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free storage for grads?


In the 1984 novel Neuromancer, in which William Gibson invented
the term "cyberspace", he had a thriller plot that depended on
the maguffin (Hitchcock's word) being kept away from the bad guys
because it was so valuable and so powerful. Conventional enough,
but it kind of spoils for you when you read it now because in
this case the object of such immense value and power set
centuries in the future was a memory chip for a computer that

I thought of this when I read your post about the UNC school
offering lifetime mass storage for its graduates. It's a device
to get them to stay connected with their old school, get their
online professional continuing ed there, send their kids, etc.,
etc. Somebody's probably figured out it wouldn't cost that much
and what the heck, it could create real brand loyalty. 

Reminds me of a dean 15 years ago who wanted his dental school to
offer a lifetime warranty on the degree -- come back and top it
up whenever you need to was the idea. The only way we'll know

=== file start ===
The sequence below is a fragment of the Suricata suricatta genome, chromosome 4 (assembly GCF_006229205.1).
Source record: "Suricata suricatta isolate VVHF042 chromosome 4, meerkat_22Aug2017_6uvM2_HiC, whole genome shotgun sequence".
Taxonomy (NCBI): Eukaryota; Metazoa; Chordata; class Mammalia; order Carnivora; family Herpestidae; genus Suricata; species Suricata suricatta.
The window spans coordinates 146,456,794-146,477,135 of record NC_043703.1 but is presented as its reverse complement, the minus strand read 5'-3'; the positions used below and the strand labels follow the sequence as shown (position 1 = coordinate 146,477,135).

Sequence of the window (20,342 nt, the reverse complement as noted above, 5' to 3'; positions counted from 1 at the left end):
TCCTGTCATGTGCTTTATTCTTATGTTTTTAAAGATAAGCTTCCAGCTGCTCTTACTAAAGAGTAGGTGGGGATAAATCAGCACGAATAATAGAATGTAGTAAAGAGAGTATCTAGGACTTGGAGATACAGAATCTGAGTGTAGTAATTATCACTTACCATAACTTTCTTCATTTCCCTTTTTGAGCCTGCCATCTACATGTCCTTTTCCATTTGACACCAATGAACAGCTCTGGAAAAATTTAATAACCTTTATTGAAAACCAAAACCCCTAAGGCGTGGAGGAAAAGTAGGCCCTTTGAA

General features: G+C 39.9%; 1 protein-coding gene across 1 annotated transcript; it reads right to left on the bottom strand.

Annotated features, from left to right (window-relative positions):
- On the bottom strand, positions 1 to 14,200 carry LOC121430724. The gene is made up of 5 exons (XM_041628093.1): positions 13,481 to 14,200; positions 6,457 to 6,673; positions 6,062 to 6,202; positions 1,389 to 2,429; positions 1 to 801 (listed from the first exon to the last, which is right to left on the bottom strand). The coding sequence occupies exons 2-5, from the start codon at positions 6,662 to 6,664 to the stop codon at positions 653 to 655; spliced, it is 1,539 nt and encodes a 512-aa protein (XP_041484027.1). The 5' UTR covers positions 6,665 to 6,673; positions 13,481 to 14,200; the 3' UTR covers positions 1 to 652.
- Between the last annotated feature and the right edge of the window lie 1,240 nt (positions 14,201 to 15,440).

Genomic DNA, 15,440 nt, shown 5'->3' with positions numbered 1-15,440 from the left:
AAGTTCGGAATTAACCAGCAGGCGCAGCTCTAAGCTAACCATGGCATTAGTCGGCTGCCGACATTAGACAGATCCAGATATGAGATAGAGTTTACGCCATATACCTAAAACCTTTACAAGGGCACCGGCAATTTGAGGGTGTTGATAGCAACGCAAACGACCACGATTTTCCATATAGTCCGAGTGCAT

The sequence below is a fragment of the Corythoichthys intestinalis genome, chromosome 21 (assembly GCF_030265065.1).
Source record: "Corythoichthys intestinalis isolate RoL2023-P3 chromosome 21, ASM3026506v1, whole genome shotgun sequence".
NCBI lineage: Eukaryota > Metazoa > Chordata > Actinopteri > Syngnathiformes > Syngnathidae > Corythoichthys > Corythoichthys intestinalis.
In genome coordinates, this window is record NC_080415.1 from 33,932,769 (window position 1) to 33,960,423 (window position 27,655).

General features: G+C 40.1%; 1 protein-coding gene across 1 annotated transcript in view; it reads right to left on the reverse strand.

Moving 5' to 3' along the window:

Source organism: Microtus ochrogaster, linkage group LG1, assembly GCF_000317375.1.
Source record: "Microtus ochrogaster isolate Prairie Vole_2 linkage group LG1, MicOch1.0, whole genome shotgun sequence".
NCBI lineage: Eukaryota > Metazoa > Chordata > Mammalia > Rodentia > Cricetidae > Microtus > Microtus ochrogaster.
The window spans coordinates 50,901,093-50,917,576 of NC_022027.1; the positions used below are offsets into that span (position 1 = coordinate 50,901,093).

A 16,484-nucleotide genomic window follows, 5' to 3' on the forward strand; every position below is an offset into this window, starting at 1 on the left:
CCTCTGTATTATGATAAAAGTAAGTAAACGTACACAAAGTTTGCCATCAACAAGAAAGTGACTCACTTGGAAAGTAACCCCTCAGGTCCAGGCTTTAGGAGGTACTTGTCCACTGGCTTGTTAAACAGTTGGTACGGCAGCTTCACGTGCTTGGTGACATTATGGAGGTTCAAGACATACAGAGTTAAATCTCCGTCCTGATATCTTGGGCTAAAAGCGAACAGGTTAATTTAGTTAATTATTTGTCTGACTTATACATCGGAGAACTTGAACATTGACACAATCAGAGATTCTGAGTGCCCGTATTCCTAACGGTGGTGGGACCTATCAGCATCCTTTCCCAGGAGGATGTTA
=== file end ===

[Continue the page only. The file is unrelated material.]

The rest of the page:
this is a good idea is if it works -- but the odd downside risk
is that it's a waste of time. What if oodles of gigabytes of
storage turns out to be the cheapest commodity service, built in
to the electrical grid or suchlike, too cheap to price? (Think
what's happened to flash pens and how quickly they went from
being black magic to, now, pocket clutter that makes it hard to
find a quarter when you need one and who remembers what's on that
one anyway?)

On the other hand, if it turns out to have real value, then it
has real cost. That's the way the risk on this works: either
you're wasting your time or you're committing substantial future
value for uncertain outcome. If I knew any senior academic
administrators, I think I'd tell them to give this one a medium
hello at best.

Jim O'Donnell
Georgetown U.